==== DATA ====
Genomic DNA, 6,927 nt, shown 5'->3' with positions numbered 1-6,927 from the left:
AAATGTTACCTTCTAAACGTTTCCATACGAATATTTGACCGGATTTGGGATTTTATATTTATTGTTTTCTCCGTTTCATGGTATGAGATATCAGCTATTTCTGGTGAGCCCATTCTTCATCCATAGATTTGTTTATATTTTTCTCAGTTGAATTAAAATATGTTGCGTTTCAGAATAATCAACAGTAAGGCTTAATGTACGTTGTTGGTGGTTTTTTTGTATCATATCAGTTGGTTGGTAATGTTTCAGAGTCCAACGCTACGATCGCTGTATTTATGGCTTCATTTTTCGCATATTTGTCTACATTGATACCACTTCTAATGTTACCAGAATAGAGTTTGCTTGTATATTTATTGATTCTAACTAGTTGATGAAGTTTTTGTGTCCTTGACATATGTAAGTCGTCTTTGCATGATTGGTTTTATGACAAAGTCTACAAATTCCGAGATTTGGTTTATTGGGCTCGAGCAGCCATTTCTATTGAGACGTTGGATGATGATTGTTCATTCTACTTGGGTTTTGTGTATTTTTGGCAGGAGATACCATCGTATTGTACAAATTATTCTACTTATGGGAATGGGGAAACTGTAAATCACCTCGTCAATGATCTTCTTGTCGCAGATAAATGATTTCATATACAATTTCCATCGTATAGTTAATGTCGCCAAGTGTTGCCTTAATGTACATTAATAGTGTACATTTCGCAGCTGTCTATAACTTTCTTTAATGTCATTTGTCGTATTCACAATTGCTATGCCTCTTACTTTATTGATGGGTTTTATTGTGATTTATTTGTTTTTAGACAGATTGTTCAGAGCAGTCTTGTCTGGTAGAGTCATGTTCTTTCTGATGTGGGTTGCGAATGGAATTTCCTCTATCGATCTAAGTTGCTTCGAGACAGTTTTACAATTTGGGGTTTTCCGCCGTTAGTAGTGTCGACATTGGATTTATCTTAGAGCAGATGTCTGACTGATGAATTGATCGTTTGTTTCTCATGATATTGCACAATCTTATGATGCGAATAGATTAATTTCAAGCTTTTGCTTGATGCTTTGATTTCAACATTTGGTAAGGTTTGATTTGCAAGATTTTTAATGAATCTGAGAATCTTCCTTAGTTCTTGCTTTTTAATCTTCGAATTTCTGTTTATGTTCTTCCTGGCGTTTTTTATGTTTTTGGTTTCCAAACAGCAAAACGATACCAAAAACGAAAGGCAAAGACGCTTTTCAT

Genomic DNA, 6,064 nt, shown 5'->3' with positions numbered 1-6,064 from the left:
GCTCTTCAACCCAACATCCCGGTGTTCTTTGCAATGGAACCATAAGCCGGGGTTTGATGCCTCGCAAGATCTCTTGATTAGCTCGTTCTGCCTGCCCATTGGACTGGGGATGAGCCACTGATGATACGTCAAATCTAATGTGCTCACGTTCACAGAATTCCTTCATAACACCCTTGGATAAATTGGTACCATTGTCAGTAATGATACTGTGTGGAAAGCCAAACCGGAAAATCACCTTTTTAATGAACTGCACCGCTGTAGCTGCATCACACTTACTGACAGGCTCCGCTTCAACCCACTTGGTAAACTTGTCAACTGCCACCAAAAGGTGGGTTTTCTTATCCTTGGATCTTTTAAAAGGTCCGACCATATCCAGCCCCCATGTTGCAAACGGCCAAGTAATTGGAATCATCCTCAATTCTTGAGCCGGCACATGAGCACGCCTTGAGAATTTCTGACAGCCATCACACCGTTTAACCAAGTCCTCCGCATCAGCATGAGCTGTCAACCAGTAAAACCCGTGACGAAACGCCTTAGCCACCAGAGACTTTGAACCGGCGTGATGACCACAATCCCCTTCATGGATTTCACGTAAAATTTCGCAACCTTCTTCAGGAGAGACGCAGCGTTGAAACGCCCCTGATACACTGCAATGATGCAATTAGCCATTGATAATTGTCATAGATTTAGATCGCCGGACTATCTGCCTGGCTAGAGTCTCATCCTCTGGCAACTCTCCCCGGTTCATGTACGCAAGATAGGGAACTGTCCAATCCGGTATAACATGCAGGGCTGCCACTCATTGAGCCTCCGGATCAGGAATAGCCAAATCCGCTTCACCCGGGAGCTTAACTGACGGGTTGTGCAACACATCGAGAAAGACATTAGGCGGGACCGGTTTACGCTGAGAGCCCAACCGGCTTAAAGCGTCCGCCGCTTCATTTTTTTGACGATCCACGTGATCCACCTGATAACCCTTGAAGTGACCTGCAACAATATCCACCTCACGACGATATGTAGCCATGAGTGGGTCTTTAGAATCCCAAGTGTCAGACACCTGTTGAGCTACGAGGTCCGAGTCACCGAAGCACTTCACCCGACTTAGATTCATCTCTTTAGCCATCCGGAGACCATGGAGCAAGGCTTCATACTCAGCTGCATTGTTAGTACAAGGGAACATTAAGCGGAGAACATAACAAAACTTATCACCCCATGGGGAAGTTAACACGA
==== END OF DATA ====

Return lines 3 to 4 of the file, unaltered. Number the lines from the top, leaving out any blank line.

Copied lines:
Genomic DNA, 6,064 nt, shown 5'->3' with positions numbered 1-6,064 from the left:
GCTCTTCAACCCAACATCCCGGTGTTCTTTGCAATGGAACCATAAGCCGGGGTTTGATGCCTCGCAAGATCTCTTGATTAGCTCGTTCTGCCTGCCCATTGGACTGGGGATGAGCCACTGATGATACGTCAAATCTAATGTGCTCACGTTCACAGAATTCCTTCATAACACCCTTGGATAAATTGGTACCATTGTCAGTAATGATACTGTGTGGAAAGCCAAACCGGAAAATCACCTTTTTAATGAACTGCACCGCTGTAGCTGCATCACACTTACTGACAGGCTCCGCTTCAACCCACTTGGTAAACTTGTCAACTGCCACCAAAAGGTGGGTTTTCTTATCCTTGGATCTTTTAAAAGGTCCGACCATATCCAGCCCCCATGTTGCAAACGGCCAAGTAATTGGAATCATCCTCAATTCTTGAGCCGGCACATGAGCACGCCTTGAGAATTTCTGACAGCCATCACACCGTTTAACCAAGTCCTCCGCATCAGCATGAGCTGTCAACCAGTAAAACCCGTGACGAAACGCCTTAGCCACCAGAGACTTTGAACCGGCGTGATGACCACAATCCCCTTCATGGATTTCACGTAAAATTTCGCAACCTTCTTCAGGAGAGACGCAGCGTTGAAACGCCCCTGATACACTGCAATGATGCAATTAGCCATTGATAATTGTCATAGATTTAGATCGCCGGACTATCTGCCTGGCTAGAGTCTCATCCTCTGGCAACTCTCCCCGGTTCATGTACGCAAGATAGGGAACTGTCCAATCCGGTATAACATGCAGGGCTGCCACTCATTGAGCCTCCGGATCAGGAATAGCCAAATCCGCTTCACCCGGGAGCTTAACTGACGGGTTGTGCAACACATCGAGAAAGACATTAGGCGGGACCGGTTTACGCTGAGAGCCCAACCGGCTTAAAGCGTCCGCCGCTTCATTTTTTTGACGATCCACGTGATCCACCTGATAACCCTTGAAGTGACCTGCAACAATATCCACCTCACGACGATATGTAGCCATGAGTGGGTCTTTAGAATCCCAAGTGTCAGACACCTGTTGAGCTACGAGGTCCGAGTCACCGAAGCACTTCACCCGACTTAGATTCATCTCTTTAGCCATCCGGAGACCATGGAGCAAGGCTTCATACTCAGCTGCATTGTTAGTACAAGGGAACATTAAGCGGAGAACATAACAAAACTTATCACCCCATGGGGAAGTTAACACGA